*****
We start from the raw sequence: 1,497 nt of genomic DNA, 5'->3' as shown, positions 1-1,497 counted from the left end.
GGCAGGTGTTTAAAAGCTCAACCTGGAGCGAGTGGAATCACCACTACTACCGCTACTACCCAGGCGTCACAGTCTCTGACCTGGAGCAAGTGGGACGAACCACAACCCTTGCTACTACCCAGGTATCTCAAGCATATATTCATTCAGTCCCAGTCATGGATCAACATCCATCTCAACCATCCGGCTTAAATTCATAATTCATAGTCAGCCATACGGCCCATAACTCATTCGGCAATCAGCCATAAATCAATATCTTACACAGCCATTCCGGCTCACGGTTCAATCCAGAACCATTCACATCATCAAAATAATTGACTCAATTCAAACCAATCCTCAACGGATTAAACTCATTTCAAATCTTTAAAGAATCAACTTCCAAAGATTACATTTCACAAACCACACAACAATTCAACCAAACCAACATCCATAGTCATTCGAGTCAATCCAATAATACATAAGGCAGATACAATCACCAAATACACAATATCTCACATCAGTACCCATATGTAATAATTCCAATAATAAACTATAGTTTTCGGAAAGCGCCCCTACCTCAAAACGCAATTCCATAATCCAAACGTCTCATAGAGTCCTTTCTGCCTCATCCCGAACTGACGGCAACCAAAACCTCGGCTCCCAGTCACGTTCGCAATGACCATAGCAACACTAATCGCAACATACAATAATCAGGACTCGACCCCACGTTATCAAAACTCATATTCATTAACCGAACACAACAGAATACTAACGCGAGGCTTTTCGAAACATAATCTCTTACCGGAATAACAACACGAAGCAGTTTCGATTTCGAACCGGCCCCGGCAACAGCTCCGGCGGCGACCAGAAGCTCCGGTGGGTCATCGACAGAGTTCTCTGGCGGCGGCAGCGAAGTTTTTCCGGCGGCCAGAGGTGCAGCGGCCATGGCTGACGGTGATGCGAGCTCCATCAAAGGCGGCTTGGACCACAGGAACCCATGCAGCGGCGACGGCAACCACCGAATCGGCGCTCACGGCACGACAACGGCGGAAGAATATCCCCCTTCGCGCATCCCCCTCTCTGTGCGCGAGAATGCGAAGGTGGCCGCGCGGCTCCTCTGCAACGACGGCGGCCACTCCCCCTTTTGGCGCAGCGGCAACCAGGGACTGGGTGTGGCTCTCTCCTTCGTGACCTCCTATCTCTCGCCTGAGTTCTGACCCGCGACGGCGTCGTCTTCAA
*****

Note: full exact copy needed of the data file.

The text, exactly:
We start from the raw sequence: 1,497 nt of genomic DNA, 5'->3' as shown, positions 1-1,497 counted from the left end.
GGCAGGTGTTTAAAAGCTCAACCTGGAGCGAGTGGAATCACCACTACTACCGCTACTACCCAGGCGTCACAGTCTCTGACCTGGAGCAAGTGGGACGAACCACAACCCTTGCTACTACCCAGGTATCTCAAGCATATATTCATTCAGTCCCAGTCATGGATCAACATCCATCTCAACCATCCGGCTTAAATTCATAATTCATAGTCAGCCATACGGCCCATAACTCATTCGGCAATCAGCCATAAATCAATATCTTACACAGCCATTCCGGCTCACGGTTCAATCCAGAACCATTCACATCATCAAAATAATTGACTCAATTCAAACCAATCCTCAACGGATTAAACTCATTTCAAATCTTTAAAGAATCAACTTCCAAAGATTACATTTCACAAACCACACAACAATTCAACCAAACCAACATCCATAGTCATTCGAGTCAATCCAATAATACATAAGGCAGATACAATCACCAAATACACAATATCTCACATCAGTACCCATATGTAATAATTCCAATAATAAACTATAGTTTTCGGAAAGCGCCCCTACCTCAAAACGCAATTCCATAATCCAAACGTCTCATAGAGTCCTTTCTGCCTCATCCCGAACTGACGGCAACCAAAACCTCGGCTCCCAGTCACGTTCGCAATGACCATAGCAACACTAATCGCAACATACAATAATCAGGACTCGACCCCACGTTATCAAAACTCATATTCATTAACCGAACACAACAGAATACTAACGCGAGGCTTTTCGAAACATAATCTCTTACCGGAATAACAACACGAAGCAGTTTCGATTTCGAACCGGCCCCGGCAACAGCTCCGGCGGCGACCAGAAGCTCCGGTGGGTCATCGACAGAGTTCTCTGGCGGCGGCAGCGAAGTTTTTCCGGCGGCCAGAGGTGCAGCGGCCATGGCTGACGGTGATGCGAGCTCCATCAAAGGCGGCTTGGACCACAGGAACCCATGCAGCGGCGACGGCAACCACCGAATCGGCGCTCACGGCACGACAACGGCGGAAGAATATCCCCCTTCGCGCATCCCCCTCTCTGTGCGCGAGAATGCGAAGGTGGCCGCGCGGCTCCTCTGCAACGACGGCGGCCACTCCCCCTTTTGGCGCAGCGGCAACCAGGGACTGGGTGTGGCTCTCTCCTTCGTGACCTCCTATCTCTCGCCTGAGTTCTGACCCGCGACGGCGTCGTCTTCAA